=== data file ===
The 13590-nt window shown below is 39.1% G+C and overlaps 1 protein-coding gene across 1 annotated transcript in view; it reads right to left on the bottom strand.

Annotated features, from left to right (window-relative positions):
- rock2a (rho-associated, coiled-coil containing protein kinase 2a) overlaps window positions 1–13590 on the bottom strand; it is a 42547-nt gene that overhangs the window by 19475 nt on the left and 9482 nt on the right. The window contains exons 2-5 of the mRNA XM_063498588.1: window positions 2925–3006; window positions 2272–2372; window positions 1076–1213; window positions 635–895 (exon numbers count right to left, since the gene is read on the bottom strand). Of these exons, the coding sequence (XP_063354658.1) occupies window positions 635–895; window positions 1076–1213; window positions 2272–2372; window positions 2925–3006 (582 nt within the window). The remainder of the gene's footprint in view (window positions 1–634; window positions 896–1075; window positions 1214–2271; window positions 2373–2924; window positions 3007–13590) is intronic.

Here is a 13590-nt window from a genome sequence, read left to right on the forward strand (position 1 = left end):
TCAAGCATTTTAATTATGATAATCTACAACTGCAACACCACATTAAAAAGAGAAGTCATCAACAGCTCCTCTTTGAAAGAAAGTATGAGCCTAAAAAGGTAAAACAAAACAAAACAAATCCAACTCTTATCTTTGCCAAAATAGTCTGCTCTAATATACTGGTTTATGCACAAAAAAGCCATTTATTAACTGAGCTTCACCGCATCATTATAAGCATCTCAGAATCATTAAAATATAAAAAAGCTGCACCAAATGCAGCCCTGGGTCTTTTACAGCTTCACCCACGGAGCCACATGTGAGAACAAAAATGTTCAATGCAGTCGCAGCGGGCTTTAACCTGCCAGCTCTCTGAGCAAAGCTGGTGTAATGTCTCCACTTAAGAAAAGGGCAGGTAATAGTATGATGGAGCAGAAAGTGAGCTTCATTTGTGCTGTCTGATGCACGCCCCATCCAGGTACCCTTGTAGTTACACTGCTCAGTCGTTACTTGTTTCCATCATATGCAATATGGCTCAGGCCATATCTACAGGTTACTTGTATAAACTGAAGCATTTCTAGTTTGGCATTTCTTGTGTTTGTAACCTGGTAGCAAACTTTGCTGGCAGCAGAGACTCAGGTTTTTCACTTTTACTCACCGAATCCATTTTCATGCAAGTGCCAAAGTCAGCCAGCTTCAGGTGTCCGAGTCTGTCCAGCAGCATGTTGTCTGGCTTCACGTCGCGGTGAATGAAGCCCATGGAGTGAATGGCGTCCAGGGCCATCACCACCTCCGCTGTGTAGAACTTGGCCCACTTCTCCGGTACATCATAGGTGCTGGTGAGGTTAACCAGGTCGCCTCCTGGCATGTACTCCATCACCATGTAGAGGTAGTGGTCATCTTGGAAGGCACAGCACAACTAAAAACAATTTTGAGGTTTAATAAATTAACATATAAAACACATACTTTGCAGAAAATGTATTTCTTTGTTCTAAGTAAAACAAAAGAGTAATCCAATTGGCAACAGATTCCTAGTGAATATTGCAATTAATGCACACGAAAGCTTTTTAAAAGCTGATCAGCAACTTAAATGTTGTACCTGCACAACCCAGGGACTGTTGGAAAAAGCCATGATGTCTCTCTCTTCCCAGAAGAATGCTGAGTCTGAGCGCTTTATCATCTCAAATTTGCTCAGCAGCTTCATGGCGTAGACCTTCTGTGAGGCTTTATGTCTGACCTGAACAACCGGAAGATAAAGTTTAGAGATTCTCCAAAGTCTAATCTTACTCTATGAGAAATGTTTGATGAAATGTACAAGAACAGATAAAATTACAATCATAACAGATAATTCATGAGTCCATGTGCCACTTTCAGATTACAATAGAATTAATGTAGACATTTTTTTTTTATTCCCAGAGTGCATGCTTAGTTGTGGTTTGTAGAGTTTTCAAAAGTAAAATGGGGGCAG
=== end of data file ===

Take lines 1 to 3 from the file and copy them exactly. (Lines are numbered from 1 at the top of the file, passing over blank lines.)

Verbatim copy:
The 13590-nt window shown below is 39.1% G+C and overlaps 1 protein-coding gene across 1 annotated transcript in view; it reads right to left on the bottom strand.

Annotated features, from left to right (window-relative positions):
- rock2a (rho-associated, coiled-coil containing protein kinase 2a) overlaps window positions 1–13590 on the bottom strand; it is a 42547-nt gene that overhangs the window by 19475 nt on the left and 9482 nt on the right. The window contains exons 2-5 of the mRNA XM_063498588.1: window positions 2925–3006; window positions 2272–2372; window positions 1076–1213; window positions 635–895 (exon numbers count right to left, since the gene is read on the bottom strand). Of these exons, the coding sequence (XP_063354658.1) occupies window positions 635–895; window positions 1076–1213; window positions 2272–2372; window positions 2925–3006 (582 nt within the window). The remainder of the gene's footprint in view (window positions 1–634; window positions 896–1075; window positions 1214–2271; window positions 2373–2924; window positions 3007–13590) is intronic.